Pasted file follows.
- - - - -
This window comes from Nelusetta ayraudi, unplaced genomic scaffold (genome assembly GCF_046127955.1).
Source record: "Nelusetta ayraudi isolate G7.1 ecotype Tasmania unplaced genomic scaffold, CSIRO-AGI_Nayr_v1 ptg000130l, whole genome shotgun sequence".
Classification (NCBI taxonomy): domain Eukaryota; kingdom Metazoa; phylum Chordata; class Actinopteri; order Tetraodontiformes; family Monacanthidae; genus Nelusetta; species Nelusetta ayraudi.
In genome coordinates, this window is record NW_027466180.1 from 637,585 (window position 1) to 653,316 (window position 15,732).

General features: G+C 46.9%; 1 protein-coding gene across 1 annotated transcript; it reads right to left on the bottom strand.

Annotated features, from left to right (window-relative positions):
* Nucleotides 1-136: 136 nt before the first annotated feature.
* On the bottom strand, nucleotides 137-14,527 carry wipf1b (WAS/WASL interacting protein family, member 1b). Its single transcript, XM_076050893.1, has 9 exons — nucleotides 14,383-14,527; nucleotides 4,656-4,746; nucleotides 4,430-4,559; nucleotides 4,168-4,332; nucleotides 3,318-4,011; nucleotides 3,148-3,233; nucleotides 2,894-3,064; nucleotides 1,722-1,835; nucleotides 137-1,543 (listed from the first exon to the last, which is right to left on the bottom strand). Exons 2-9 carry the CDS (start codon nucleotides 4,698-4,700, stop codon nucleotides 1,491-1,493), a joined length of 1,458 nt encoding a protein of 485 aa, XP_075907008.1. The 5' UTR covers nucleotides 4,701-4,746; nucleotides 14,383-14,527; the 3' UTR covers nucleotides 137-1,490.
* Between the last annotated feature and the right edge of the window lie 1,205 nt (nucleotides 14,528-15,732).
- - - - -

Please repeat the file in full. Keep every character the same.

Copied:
This window comes from Nelusetta ayraudi, unplaced genomic scaffold (genome assembly GCF_046127955.1).
Source record: "Nelusetta ayraudi isolate G7.1 ecotype Tasmania unplaced genomic scaffold, CSIRO-AGI_Nayr_v1 ptg000130l, whole genome shotgun sequence".
Classification (NCBI taxonomy): domain Eukaryota; kingdom Metazoa; phylum Chordata; class Actinopteri; order Tetraodontiformes; family Monacanthidae; genus Nelusetta; species Nelusetta ayraudi.
In genome coordinates, this window is record NW_027466180.1 from 637,585 (window position 1) to 653,316 (window position 15,732).

General features: G+C 46.9%; 1 protein-coding gene across 1 annotated transcript; it reads right to left on the bottom strand.

Annotated features, from left to right (window-relative positions):
* Nucleotides 1-136: 136 nt before the first annotated feature.
* On the bottom strand, nucleotides 137-14,527 carry wipf1b (WAS/WASL interacting protein family, member 1b). Its single transcript, XM_076050893.1, has 9 exons — nucleotides 14,383-14,527; nucleotides 4,656-4,746; nucleotides 4,430-4,559; nucleotides 4,168-4,332; nucleotides 3,318-4,011; nucleotides 3,148-3,233; nucleotides 2,894-3,064; nucleotides 1,722-1,835; nucleotides 137-1,543 (listed from the first exon to the last, which is right to left on the bottom strand). Exons 2-9 carry the CDS (start codon nucleotides 4,698-4,700, stop codon nucleotides 1,491-1,493), a joined length of 1,458 nt encoding a protein of 485 aa, XP_075907008.1. The 5' UTR covers nucleotides 4,701-4,746; nucleotides 14,383-14,527; the 3' UTR covers nucleotides 137-1,490.
* Between the last annotated feature and the right edge of the window lie 1,205 nt (nucleotides 14,528-15,732).